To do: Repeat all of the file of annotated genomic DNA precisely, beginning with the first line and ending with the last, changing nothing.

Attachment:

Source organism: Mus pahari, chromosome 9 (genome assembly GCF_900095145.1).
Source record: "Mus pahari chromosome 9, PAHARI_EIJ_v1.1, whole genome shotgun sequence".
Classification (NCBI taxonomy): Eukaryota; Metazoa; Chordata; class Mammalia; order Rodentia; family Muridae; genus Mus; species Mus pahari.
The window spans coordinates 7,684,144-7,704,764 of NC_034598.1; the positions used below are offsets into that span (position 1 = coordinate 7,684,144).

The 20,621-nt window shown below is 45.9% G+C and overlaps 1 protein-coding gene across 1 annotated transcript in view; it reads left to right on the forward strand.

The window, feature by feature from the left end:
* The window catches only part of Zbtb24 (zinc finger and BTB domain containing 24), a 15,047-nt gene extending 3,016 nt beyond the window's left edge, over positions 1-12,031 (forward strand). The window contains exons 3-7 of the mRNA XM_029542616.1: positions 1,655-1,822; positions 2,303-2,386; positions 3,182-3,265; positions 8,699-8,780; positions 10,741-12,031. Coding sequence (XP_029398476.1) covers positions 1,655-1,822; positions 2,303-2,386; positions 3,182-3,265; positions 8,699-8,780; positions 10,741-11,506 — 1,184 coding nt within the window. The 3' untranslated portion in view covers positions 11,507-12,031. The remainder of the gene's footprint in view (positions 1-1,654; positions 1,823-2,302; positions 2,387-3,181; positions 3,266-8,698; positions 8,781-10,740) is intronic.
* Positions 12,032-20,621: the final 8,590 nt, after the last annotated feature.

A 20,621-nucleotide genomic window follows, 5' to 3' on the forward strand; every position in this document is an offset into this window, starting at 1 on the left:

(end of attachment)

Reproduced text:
Source organism: Mus pahari, chromosome 9 (genome assembly GCF_900095145.1).
Source record: "Mus pahari chromosome 9, PAHARI_EIJ_v1.1, whole genome shotgun sequence".
Classification (NCBI taxonomy): Eukaryota; Metazoa; Chordata; class Mammalia; order Rodentia; family Muridae; genus Mus; species Mus pahari.
The window spans coordinates 7,684,144-7,704,764 of NC_034598.1; the positions used below are offsets into that span (position 1 = coordinate 7,684,144).

The 20,621-nt window shown below is 45.9% G+C and overlaps 1 protein-coding gene across 1 annotated transcript in view; it reads left to right on the forward strand.

The window, feature by feature from the left end:
* The window catches only part of Zbtb24 (zinc finger and BTB domain containing 24), a 15,047-nt gene extending 3,016 nt beyond the window's left edge, over positions 1-12,031 (forward strand). The window contains exons 3-7 of the mRNA XM_029542616.1: positions 1,655-1,822; positions 2,303-2,386; positions 3,182-3,265; positions 8,699-8,780; positions 10,741-12,031. Coding sequence (XP_029398476.1) covers positions 1,655-1,822; positions 2,303-2,386; positions 3,182-3,265; positions 8,699-8,780; positions 10,741-11,506 — 1,184 coding nt within the window. The 3' untranslated portion in view covers positions 11,507-12,031. The remainder of the gene's footprint in view (positions 1-1,654; positions 1,823-2,302; positions 2,387-3,181; positions 3,266-8,698; positions 8,781-10,740) is intronic.
* Positions 12,032-20,621: the final 8,590 nt, after the last annotated feature.

A 20,621-nucleotide genomic window follows, 5' to 3' on the forward strand; every position in this document is an offset into this window, starting at 1 on the left: